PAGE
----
A new report has found petrol prices have dropped in the ACT but Chief Minister Andrew Barr has vowed to keep the pressure on major petrol retailers to keep petrol prices in check.
The average monthly retail petrol price in the ACT has reduced to be almost in-line with Sydney, the Independent Competition and Regulatory Commission (ICRC) report has revealed.
The report showed that petrol prices in the ACT have been consistently higher than in Sydney over the past seven years, with Canberra’s monthly average price around 8.4 cents per litre higher.
The difference between Sydney prices and Canberra prices in 2018-19 was 11.8 cents per litre but since the ICRC commenced its investigations in February, the petrol prices in Canberra and Sydney have started to align, with the difference in May 2019 being only 0.6 cents per litre.
Last year, Canberra’s monthly average petrol prices were consistently higher than the five largest capital cities – Sydney, Melbourne, Brisbane, Perth and Adelaide – but the price gaps narrowed during the first three months of this year.
The report also examined retail petrol prices in regional towns around Canberra, including Batemans Bay, Nowra, Goulburn, Yass, Cooma and Wagga Wagga, finding Canberra’s petrol prices averaged around 1.7 cents per litre higher since 2012-13.
The average monthly price difference between Canberra and surrounding towns widened in the last six months of 2018 but has narrowed over 2019 to be 0.4 cents per litre in May.
Chief Minister Andrew Barr said the report shows that most Canberrans are “getting ripped-off at the bowser”.
“The analysis showed Canberra petrol stations were making much larger profits than petrol stations in Sydney and regional NSW,” Mr Barr said.
“The evidence and information from the ICRC’s investigations show the market is not serving our community, and service stations are charging motorists higher prices than in other cities and the surrounding region.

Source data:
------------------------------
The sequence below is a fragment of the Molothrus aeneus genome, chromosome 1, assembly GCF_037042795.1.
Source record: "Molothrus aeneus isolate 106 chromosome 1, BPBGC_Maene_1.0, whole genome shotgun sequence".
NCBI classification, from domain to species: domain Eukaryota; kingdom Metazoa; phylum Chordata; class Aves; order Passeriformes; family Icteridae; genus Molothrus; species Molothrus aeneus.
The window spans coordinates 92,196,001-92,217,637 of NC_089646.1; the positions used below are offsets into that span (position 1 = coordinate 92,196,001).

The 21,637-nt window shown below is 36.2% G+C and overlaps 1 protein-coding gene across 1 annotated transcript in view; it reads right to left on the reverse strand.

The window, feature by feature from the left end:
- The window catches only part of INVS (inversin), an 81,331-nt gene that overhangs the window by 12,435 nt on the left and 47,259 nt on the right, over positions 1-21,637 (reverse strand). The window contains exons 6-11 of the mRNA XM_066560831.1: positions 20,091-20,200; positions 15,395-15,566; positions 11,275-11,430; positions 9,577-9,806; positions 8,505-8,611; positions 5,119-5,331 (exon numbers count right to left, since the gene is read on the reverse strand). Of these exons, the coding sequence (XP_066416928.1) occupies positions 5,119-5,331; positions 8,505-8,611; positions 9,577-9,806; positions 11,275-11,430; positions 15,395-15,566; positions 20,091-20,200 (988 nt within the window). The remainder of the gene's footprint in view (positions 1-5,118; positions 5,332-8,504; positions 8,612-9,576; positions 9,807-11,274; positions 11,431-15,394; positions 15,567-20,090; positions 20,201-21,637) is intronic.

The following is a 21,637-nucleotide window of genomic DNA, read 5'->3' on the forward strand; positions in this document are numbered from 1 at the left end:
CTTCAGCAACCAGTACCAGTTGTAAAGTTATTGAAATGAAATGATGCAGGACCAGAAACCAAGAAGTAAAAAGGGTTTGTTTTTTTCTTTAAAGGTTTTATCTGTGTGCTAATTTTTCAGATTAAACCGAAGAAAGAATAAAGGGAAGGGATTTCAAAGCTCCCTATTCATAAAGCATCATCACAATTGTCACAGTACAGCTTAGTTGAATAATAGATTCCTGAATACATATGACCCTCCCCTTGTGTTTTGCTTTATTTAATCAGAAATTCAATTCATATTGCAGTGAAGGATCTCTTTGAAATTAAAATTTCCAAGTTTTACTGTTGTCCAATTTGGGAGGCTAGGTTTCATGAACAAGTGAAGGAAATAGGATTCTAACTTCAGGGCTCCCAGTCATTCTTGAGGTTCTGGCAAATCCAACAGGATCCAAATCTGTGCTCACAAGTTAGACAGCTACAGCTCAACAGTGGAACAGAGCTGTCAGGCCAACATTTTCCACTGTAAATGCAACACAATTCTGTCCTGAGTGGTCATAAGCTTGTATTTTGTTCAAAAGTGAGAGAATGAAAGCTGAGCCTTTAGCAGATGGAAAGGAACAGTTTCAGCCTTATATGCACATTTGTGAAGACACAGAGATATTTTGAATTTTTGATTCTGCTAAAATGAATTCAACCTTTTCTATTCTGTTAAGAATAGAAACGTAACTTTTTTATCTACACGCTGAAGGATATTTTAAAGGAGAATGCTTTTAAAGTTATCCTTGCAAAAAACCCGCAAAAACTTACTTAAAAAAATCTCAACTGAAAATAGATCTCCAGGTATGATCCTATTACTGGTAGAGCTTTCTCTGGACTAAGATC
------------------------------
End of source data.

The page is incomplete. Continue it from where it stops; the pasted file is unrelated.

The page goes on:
“Canberra service stations are making nearly twice the profit of petrol stations in nearby regional locations.”
The report said that the ACT’s concentrated retail petrol market and a low number of independent retailers with a “business strategy to aggressively discount” are two of the factors behind Canberra’s higher average monthly petrol prices.
The report said it also reflects the “relatively poor visibility” of many petrol stations in Canberra (in that they are difficult to locate), making it difficult for consumers to compare competing retailers’ prices.
Mr Barr has advised the Legislative Assembly to consider the merits of a standing enquiry into petrol prices in the ACT, with the same powers as the ICRC to compel financial documents from companies, before releasing its final report and recommendations later this year.
Mr Barr said the report confirmed that proposals such as fuel watch schemes that lock in daily prices, as seen in other jurisdictions, will be unlikely to lead to lower prices and can reduce market competition.
“It appears the scrutiny of the ICRC and the extraordinary powers it holds to compel companies to hand over financial records has made a difference to the prices being charged to Canberra motorists,” he said.
“We need to ensure this continues and providers don’t unjustifiably hike their prices.”
However, Opposition leader Alistair Coe said the Chief Minister’s suggestion for the Legislative Assembly to initiate a standing enquiry was a “cop-out”.
“It is fair to say that there is no silver bullet when it comes to reducing petrol prices within the ACT,” Mr Coe said. “To think that an Assembly committee will be the answer, I think is a bit of a cop-out.
“There are some very practical things the ACT Government can do, such as making sure there is real-time price publishing. It is complex and there needs to be a range of solutions or initiatives to put downward pressure on prices.
“It simply does not stack up that places like Bowral have considerably cheaper petrol than Belconnen. Unfortunately, I wasn’t surprised by the price differences because the gauge has been happening for so many years.
“Canberrans have become accustomed to it and for a lot of people, it is just another blow to the cost of living in the ACT.”